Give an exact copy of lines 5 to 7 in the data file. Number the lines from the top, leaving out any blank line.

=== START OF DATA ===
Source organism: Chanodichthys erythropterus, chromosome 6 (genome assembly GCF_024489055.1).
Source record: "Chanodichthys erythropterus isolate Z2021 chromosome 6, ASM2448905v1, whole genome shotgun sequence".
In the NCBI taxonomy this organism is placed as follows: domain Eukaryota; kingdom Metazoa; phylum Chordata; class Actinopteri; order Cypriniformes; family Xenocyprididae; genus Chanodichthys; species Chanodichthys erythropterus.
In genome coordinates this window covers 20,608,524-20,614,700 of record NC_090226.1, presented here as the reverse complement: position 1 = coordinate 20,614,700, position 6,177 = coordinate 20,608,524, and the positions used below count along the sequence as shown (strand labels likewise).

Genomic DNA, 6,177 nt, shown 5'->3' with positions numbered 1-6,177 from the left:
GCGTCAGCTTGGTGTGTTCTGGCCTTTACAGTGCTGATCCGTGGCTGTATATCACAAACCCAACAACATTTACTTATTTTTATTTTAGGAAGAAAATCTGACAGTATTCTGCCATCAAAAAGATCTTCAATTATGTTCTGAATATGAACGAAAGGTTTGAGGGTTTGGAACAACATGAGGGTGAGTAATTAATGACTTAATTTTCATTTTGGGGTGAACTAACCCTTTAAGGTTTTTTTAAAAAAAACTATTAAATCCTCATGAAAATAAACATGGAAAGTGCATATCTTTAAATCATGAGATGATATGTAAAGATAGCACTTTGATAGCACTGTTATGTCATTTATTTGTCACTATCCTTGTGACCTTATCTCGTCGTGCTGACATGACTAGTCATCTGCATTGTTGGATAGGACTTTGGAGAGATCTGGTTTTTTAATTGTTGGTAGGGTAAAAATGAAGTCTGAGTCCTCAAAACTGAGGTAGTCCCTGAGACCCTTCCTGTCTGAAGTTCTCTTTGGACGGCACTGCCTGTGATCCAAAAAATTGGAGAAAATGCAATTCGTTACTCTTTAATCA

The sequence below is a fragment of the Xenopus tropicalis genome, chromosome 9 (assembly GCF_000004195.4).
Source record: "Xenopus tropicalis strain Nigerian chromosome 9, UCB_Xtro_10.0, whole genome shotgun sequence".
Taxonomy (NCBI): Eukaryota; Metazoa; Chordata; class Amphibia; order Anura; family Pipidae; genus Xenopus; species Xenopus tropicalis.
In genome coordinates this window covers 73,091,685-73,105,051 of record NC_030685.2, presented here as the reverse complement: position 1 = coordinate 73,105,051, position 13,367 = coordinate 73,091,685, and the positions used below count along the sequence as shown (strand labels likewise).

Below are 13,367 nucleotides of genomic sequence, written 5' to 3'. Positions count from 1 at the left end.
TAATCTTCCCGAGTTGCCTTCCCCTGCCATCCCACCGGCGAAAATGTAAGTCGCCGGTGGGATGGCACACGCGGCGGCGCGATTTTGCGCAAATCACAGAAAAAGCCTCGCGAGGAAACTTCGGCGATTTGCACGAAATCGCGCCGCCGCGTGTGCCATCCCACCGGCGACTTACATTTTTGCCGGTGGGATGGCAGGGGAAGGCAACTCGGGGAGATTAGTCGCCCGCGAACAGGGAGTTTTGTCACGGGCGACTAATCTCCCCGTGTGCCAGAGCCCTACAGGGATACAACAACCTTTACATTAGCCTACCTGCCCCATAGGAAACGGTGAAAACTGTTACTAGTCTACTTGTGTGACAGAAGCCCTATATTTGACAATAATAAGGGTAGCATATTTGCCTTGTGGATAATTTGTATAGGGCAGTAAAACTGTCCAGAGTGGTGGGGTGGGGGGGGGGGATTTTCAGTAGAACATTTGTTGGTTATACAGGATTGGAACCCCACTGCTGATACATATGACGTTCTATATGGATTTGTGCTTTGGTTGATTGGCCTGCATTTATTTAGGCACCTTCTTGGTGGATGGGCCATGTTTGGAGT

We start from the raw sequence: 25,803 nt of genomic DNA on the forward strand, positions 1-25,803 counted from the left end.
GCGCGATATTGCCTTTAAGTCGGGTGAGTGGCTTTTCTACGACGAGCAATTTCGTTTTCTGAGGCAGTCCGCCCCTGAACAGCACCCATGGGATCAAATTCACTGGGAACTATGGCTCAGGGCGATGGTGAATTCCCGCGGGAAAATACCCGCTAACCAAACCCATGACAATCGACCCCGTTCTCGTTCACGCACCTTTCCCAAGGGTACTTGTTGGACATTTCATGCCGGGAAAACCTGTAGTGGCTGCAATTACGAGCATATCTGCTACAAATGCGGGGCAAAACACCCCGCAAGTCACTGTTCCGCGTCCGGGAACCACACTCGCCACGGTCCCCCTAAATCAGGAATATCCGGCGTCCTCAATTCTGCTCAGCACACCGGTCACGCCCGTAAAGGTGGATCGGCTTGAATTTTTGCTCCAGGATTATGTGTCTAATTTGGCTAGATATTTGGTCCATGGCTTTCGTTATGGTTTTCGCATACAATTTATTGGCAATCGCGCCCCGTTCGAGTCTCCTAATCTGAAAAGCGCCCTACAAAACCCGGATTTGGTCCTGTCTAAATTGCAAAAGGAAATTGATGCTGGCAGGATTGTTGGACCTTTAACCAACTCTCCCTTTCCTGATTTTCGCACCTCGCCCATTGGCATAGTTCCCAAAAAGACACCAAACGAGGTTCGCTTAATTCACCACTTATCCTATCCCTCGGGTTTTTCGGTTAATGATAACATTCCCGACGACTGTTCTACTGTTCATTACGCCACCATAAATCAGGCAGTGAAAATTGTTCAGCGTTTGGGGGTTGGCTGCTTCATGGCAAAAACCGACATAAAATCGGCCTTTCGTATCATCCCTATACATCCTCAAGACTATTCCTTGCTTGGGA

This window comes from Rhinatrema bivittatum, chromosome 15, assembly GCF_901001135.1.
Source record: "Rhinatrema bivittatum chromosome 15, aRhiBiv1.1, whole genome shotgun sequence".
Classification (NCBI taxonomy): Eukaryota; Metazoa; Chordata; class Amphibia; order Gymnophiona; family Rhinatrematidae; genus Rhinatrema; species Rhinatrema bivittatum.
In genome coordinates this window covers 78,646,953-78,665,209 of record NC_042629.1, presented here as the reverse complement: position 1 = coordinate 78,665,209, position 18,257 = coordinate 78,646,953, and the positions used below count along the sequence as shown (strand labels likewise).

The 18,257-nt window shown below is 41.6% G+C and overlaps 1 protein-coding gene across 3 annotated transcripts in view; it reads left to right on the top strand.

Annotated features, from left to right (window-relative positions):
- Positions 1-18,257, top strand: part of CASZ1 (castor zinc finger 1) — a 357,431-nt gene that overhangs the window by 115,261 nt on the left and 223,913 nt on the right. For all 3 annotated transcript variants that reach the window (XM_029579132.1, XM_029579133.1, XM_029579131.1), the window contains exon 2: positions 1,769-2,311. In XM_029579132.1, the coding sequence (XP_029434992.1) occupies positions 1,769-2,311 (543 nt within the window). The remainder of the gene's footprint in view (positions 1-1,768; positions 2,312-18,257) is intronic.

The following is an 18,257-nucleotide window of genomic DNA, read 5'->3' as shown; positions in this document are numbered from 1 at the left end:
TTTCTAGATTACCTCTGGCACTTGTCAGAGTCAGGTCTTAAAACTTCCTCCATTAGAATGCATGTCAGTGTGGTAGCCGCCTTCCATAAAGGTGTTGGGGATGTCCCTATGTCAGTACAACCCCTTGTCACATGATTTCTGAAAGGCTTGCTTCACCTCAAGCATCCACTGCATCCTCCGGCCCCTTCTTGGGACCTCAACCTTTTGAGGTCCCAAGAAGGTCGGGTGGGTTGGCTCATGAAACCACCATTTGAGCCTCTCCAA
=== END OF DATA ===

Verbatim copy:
Genomic DNA, 6,177 nt, shown 5'->3' with positions numbered 1-6,177 from the left:
GCGTCAGCTTGGTGTGTTCTGGCCTTTACAGTGCTGATCCGTGGCTGTATATCACAAACCCAACAACATTTACTTATTTTTATTTTAGGAAGAAAATCTGACAGTATTCTGCCATCAAAAAGATCTTCAATTATGTTCTGAATATGAACGAAAGGTTTGAGGGTTTGGAACAACATGAGGGTGAGTAATTAATGACTTAATTTTCATTTTGGGGTGAACTAACCCTTTAAGGTTTTTTTAAAAAAAACTATTAAATCCTCATGAAAATAAACATGGAAAGTGCATATCTTTAAATCATGAGATGATATGTAAAGATAGCACTTTGATAGCACTGTTATGTCATTTATTTGTCACTATCCTTGTGACCTTATCTCGTCGTGCTGACATGACTAGTCATCTGCATTGTTGGATAGGACTTTGGAGAGATCTGGTTTTTTAATTGTTGGTAGGGTAAAAATGAAGTCTGAGTCCTCAAAACTGAGGTAGTCCCTGAGACCCTTCCTGTCTGAAGTTCTCTTTGGACGGCACTGCCTGTGATCCAAAAAATTGGAGAAAATGCAATTCGTTACTCTTTAATCA

The sequence below is a fragment of the Xenopus tropicalis genome, chromosome 9 (assembly GCF_000004195.4).